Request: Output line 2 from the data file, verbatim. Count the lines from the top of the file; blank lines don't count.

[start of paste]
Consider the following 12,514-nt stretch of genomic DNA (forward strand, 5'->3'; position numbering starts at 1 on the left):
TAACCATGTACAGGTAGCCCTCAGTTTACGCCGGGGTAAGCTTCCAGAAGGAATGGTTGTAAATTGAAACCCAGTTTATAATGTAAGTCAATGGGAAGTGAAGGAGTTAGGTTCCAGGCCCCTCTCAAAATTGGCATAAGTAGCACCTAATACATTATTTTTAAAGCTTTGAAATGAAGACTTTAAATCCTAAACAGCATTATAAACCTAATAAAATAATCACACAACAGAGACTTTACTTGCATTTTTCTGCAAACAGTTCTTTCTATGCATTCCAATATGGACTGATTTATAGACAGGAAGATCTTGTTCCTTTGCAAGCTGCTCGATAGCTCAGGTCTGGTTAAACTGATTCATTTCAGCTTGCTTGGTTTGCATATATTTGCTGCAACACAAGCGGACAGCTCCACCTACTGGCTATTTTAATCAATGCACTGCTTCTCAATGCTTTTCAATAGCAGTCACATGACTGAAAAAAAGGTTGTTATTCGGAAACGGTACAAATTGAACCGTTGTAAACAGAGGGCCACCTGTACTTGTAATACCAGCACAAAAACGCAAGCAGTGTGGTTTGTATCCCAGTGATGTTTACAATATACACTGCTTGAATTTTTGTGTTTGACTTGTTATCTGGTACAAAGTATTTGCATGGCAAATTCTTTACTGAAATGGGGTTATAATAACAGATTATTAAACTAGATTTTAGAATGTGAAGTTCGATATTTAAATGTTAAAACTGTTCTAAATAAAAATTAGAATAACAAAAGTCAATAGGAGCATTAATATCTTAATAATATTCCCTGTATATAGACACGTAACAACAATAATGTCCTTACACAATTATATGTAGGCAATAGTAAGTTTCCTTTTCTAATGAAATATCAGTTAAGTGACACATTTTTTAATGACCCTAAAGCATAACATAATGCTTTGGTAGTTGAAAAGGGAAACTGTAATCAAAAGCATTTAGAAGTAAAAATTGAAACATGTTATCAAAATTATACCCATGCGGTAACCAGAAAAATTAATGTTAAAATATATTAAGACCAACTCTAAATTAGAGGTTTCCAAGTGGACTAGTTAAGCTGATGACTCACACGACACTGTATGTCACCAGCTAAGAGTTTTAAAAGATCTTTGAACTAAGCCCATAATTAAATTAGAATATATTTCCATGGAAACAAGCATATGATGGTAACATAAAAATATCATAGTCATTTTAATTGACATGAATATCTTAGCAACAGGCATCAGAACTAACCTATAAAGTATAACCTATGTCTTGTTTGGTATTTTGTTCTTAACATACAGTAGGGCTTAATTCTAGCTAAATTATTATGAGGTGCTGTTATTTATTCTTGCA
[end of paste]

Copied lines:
TAACCATGTACAGGTAGCCCTCAGTTTACGCCGGGGTAAGCTTCCAGAAGGAATGGTTGTAAATTGAAACCCAGTTTATAATGTAAGTCAATGGGAAGTGAAGGAGTTAGGTTCCAGGCCCCTCTCAAAATTGGCATAAGTAGCACCTAATACATTATTTTTAAAGCTTTGAAATGAAGACTTTAAATCCTAAACAGCATTATAAACCTAATAAAATAATCACACAACAGAGACTTTACTTGCATTTTTCTGCAAACAGTTCTTTCTATGCATTCCAATATGGACTGATTTATAGACAGGAAGATCTTGTTCCTTTGCAAGCTGCTCGATAGCTCAGGTCTGGTTAAACTGATTCATTTCAGCTTGCTTGGTTTGCATATATTTGCTGCAACACAAGCGGACAGCTCCACCTACTGGCTATTTTAATCAATGCACTGCTTCTCAATGCTTTTCAATAGCAGTCACATGACTGAAAAAAAGGTTGTTATTCGGAAACGGTACAAATTGAACCGTTGTAAACAGAGGGCCACCTGTACTTGTAATACCAGCACAAAAACGCAAGCAGTGTGGTTTGTATCCCAGTGATGTTTACAATATACACTGCTTGAATTTTTGTGTTTGACTTGTTATCTGGTACAAAGTATTTGCATGGCAAATTCTTTACTGAAATGGGGTTATAATAACAGATTATTAAACTAGATTTTAGAATGTGAAGTTCGATATTTAAATGTTAAAACTGTTCTAAATAAAAATTAGAATAACAAAAGTCAATAGGAGCATTAATATCTTAATAATATTCCCTGTATATAGACACGTAACAACAATAATGTCCTTACACAATTATATGTAGGCAATAGTAAGTTTCCTTTTCTAATGAAATATCAGTTAAGTGACACATTTTTTAATGACCCTAAAGCATAACATAATGCTTTGGTAGTTGAAAAGGGAAACTGTAATCAAAAGCATTTAGAAGTAAAAATTGAAACATGTTATCAAAATTATACCCATGCGGTAACCAGAAAAATTAATGTTAAAATATATTAAGACCAACTCTAAATTAGAGGTTTCCAAGTGGACTAGTTAAGCTGATGACTCACACGACACTGTATGTCACCAGCTAAGAGTTTTAAAAGATCTTTGAACTAAGCCCATAATTAAATTAGAATATATTTCCATGGAAACAAGCATATGATGGTAACATAAAAATATCATAGTCATTTTAATTGACATGAATATCTTAGCAACAGGCATCAGAACTAACCTATAAAGTATAACCTATGTCTTGTTTGGTATTTTGTTCTTAACATACAGTAGGGCTTAATTCTAGCTAAATTATTATGAGGTGCTGTTATTTATTCTTGCA